INSPIRE: No Will, No Way through the Inheritance Jungle
Almost two out of three Britons have not made a Will and risk leaving a financial nightmare for family members when they die, warns the Law Society. Research coinciding with ‘Dying Awareness Week’, published in May 2014 from the Dying Matters Coalition, revealed that only 36 per cent of British adults say they have written a Will, while 83 per cent reported being uncomfortable discussing their dying wishes.
Those who die without a Will are said to die intestate and this can result in a complicated and long drawn-out battle for those left behind. When a person dies intestate, the State will direct who inherits, so their friends, favourite charities and relatives may get nothing.
A Will is always important but especially so for those who are not married or in a registered civil partnership – the law does not necessarily recognise cohabitants. People with children or dependents will need to make it clear who will look after or provide for them.
Law Society President, Nicholas Fluck, commented on the findings, saying:
‘It is extremely concerning that a significant number of people have not written a Will and made their final wishes clear. It is understandable that most of us are uncomfortable discussing our dying wishes, especially younger people, but you have nothing to lose and your loved ones can have everything to gain if you ensure your affairs are in order. The families of those who die intestate will often use their experience as a cautionary tale of struggling with banks, utility companies and property sales, for example. Don’t let that be your family. We welcome this insightful research from the Dying Matters Coalition and hope it encourages people to be more open about their wishes after death.’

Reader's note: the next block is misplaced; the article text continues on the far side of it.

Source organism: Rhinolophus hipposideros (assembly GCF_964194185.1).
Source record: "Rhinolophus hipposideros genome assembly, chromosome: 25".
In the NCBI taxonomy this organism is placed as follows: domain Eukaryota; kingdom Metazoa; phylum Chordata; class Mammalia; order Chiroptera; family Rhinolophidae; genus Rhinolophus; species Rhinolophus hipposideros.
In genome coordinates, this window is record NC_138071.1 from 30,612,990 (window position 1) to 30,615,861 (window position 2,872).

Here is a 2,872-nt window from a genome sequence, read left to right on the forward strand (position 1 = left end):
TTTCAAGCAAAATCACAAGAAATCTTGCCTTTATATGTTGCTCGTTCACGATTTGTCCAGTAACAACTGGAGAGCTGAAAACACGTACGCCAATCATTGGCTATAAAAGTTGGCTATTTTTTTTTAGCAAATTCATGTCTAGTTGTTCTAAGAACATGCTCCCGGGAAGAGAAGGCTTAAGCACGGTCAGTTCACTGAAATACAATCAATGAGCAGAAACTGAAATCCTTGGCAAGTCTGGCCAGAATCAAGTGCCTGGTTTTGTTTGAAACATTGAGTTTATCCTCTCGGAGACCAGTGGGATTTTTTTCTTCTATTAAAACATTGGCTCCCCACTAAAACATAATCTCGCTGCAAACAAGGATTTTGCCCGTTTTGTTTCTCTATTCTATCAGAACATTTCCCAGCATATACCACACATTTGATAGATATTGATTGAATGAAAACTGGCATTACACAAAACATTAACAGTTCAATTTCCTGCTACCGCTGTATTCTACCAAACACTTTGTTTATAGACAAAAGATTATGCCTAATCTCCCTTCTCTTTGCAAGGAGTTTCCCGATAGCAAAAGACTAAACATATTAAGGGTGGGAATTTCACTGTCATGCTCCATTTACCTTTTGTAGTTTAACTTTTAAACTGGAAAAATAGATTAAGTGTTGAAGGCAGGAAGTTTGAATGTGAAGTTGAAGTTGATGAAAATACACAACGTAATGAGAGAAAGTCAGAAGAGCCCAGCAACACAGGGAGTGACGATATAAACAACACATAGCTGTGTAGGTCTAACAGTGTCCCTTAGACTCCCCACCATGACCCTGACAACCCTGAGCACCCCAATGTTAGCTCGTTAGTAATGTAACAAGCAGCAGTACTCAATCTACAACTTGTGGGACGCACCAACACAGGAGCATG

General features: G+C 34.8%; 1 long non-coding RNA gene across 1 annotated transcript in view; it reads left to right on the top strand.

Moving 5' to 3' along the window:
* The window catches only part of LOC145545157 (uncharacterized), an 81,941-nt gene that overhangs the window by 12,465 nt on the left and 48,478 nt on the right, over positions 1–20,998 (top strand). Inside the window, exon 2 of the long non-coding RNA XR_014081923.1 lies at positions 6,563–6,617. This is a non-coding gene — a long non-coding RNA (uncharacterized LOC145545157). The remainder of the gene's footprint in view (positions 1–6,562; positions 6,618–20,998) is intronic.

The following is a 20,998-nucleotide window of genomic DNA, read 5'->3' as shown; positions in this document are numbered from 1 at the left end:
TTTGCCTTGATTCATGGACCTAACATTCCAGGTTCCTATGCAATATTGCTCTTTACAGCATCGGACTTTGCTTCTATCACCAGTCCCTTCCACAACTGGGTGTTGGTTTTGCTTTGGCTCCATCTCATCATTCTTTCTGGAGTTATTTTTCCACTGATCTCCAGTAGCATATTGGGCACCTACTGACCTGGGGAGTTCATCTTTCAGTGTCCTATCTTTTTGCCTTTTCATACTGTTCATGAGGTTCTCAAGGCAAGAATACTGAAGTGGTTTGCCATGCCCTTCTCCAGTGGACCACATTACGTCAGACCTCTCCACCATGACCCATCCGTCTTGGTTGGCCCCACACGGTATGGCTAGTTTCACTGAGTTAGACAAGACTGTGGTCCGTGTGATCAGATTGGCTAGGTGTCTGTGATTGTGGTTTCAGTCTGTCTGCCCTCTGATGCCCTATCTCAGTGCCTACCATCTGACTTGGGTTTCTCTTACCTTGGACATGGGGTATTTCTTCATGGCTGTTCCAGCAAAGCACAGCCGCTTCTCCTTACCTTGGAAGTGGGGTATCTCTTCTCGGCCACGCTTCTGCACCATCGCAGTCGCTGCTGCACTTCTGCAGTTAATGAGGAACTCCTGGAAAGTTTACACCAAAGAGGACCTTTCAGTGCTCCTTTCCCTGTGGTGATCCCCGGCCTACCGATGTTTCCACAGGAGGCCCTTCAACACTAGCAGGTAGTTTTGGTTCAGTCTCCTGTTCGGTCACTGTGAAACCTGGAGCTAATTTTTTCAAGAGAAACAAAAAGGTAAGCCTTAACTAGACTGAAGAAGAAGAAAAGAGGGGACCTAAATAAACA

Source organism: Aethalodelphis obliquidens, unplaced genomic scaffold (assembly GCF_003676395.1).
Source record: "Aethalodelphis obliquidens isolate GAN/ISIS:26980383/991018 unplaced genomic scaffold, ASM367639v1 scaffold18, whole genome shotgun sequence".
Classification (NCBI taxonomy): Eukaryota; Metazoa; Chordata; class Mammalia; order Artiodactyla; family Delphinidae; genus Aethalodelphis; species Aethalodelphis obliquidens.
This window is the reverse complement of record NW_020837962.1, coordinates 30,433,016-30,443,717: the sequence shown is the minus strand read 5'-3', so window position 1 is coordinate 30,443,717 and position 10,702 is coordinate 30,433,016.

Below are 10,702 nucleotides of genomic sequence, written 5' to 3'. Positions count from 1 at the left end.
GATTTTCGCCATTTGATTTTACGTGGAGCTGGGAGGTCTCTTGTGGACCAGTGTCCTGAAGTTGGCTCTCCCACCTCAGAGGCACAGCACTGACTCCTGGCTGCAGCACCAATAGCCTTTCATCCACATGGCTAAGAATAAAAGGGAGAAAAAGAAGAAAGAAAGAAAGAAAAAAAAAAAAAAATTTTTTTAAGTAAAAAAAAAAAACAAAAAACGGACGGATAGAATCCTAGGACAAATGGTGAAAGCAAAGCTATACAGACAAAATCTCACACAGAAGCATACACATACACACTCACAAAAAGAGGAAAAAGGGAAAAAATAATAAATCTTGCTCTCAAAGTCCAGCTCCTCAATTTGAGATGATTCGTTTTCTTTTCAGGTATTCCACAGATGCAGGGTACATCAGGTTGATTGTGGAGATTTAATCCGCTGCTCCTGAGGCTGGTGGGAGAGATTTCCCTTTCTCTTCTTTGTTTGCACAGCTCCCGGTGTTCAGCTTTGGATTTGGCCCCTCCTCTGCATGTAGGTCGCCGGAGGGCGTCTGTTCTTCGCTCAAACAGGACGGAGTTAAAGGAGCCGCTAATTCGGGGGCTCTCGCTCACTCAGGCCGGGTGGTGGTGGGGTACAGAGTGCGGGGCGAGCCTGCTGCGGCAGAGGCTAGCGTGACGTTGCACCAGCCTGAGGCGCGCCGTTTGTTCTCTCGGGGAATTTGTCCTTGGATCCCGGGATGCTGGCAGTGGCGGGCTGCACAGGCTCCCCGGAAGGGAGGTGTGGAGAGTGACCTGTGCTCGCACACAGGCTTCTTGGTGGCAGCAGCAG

A badly drafted Will can cause more problems than no Will at all, so the Law Society advises against using unregulated Will writers. All solicitors are subject to strict regulation to ensure that they deliver the best service to their clients, unlike unregulated Will writers. The Law Society’s Wills and Inheritance Scheme (WIQs) provides a best practice quality mark for law firms and solicitors with respect to Wills and estate administration. Firms or solicitors who have received WIQs accreditation have demonstrated that they follow best practice procedures to meet the highest standards of technical expertise and client service in this area.Subscribe to our newsletter
Please note that the information and opinions contained in this article are not intended to be comprehensive, nor to provide legal advice. No responsibility for its accuracy or correctness is assumed by Pearson Solicitors and Financial Advisers Ltd or any of its members or employees. Professional legal advice should be obtained before taking, or refraining from taking, any action as a result of this article.
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